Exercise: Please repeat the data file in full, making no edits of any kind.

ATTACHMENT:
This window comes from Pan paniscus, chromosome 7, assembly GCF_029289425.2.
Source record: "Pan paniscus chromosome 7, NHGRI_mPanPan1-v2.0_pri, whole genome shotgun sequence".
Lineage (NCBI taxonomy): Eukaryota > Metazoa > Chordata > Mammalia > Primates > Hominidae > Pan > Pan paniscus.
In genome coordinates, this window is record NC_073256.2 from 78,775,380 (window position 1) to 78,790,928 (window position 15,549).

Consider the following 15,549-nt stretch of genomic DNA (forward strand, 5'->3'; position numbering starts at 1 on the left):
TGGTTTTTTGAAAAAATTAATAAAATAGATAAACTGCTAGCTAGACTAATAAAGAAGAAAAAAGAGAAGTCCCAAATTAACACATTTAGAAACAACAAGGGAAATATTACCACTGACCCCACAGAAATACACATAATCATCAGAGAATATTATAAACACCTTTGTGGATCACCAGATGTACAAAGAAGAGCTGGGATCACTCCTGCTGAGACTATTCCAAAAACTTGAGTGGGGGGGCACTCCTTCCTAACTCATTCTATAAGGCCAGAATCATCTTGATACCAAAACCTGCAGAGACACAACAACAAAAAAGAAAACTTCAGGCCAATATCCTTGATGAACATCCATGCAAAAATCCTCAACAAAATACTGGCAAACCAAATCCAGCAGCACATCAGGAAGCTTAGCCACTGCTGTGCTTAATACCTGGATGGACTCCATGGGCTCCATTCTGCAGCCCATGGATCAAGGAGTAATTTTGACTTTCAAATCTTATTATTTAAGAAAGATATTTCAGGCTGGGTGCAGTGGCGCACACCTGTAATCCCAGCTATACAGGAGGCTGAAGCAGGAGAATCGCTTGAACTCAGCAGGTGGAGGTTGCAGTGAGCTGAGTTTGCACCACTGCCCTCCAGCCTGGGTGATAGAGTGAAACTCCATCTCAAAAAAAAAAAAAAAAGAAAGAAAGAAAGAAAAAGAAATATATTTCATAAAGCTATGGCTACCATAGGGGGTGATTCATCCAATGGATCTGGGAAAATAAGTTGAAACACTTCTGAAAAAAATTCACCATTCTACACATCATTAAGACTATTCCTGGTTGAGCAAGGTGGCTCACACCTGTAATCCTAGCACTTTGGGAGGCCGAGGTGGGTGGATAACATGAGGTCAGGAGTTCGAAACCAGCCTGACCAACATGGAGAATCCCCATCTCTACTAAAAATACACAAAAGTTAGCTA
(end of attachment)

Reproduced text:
This window comes from Pan paniscus, chromosome 7, assembly GCF_029289425.2.
Source record: "Pan paniscus chromosome 7, NHGRI_mPanPan1-v2.0_pri, whole genome shotgun sequence".
Lineage (NCBI taxonomy): Eukaryota > Metazoa > Chordata > Mammalia > Primates > Hominidae > Pan > Pan paniscus.
In genome coordinates, this window is record NC_073256.2 from 78,775,380 (window position 1) to 78,790,928 (window position 15,549).

Consider the following 15,549-nt stretch of genomic DNA (forward strand, 5'->3'; position numbering starts at 1 on the left):
TGGTTTTTTGAAAAAATTAATAAAATAGATAAACTGCTAGCTAGACTAATAAAGAAGAAAAAAGAGAAGTCCCAAATTAACACATTTAGAAACAACAAGGGAAATATTACCACTGACCCCACAGAAATACACATAATCATCAGAGAATATTATAAACACCTTTGTGGATCACCAGATGTACAAAGAAGAGCTGGGATCACTCCTGCTGAGACTATTCCAAAAACTTGAGTGGGGGGGCACTCCTTCCTAACTCATTCTATAAGGCCAGAATCATCTTGATACCAAAACCTGCAGAGACACAACAACAAAAAAGAAAACTTCAGGCCAATATCCTTGATGAACATCCATGCAAAAATCCTCAACAAAATACTGGCAAACCAAATCCAGCAGCACATCAGGAAGCTTAGCCACTGCTGTGCTTAATACCTGGATGGACTCCATGGGCTCCATTCTGCAGCCCATGGATCAAGGAGTAATTTTGACTTTCAAATCTTATTATTTAAGAAAGATATTTCAGGCTGGGTGCAGTGGCGCACACCTGTAATCCCAGCTATACAGGAGGCTGAAGCAGGAGAATCGCTTGAACTCAGCAGGTGGAGGTTGCAGTGAGCTGAGTTTGCACCACTGCCCTCCAGCCTGGGTGATAGAGTGAAACTCCATCTCAAAAAAAAAAAAAAAAGAAAGAAAGAAAGAAAAAGAAATATATTTCATAAAGCTATGGCTACCATAGGGGGTGATTCATCCAATGGATCTGGGAAAATAAGTTGAAACACTTCTGAAAAAAATTCACCATTCTACACATCATTAAGACTATTCCTGGTTGAGCAAGGTGGCTCACACCTGTAATCCTAGCACTTTGGGAGGCCGAGGTGGGTGGATAACATGAGGTCAGGAGTTCGAAACCAGCCTGACCAACATGGAGAATCCCCATCTCTACTAAAAATACACAAAAGTTAGCTA